fbpx

Camo to Clear Coats: Nova Scotia highlights importance of helping former veterans transition to skilled trades

Halifax, Nova Scotia — A Nova Scotia legislature committee was taught the importance of supporting military members transitioning to skilled trades upon leaving the service, on Tuesday.

Nicole Johnson-Morrison, associate deputy minister with the provincial labour department, told the veterans affairs committee that many members of the military have unique skills the provincial economy is in need of as Nova Scotia’s population grows.

“We are looking for skilled trade workers to help us build Nova Scotia,” Johnson-Morrison said.

Given the shortage of skilled tradespersons, the deputy minister said that the province is working with trades organizations and the military to ease the transition to civilian life, offering career advice online and through Nova Scotia Works centres.

Between 2017 and 2021, 235 military clients were assisted, 47 received funding for training and 41 completed their red seal certification.

However, Brad Smith, executive director of the Mainland Nova Scotia Building Trades Council, told the committee that more can be done—veterans bring leadership and soft skills, but carry technical skills that may require some modification.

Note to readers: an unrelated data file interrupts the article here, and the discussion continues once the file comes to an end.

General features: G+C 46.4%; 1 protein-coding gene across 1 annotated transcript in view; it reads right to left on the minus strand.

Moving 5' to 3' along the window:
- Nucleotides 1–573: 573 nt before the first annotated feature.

Out of nearly 100 military trades, only nine can attempt the red seal certification exam straight out of the service without further training. Smith highlights the example of drivers having equivalent careers in the civilian world, but not naval electricians.

Even in trades with immediate carry over to the collision repair industry, further development may be required—repairing a dent in civilian and military trucks may be similar, but colour matching a Ford’s gloss coat is very different from repainting a Bison personnel carrier for desert operations.

“The civilian employer hiring a veteran is gaining an employee with skills and professional knowledge and a proven record of learning and adaptability,” said Lt.-Col. Ross Bonnell, commanding officer of the Canadian Armed Forces Transition Centre.

SHARE VIA:
Facebook
LinkedIn
Twitter
Email

Sign-up for the Collision Repair daily e-zine and never miss a story –  SUBSCRIBE NOW FOR FREE!

Related Posts

Leave a Reply

Your email address will not be published.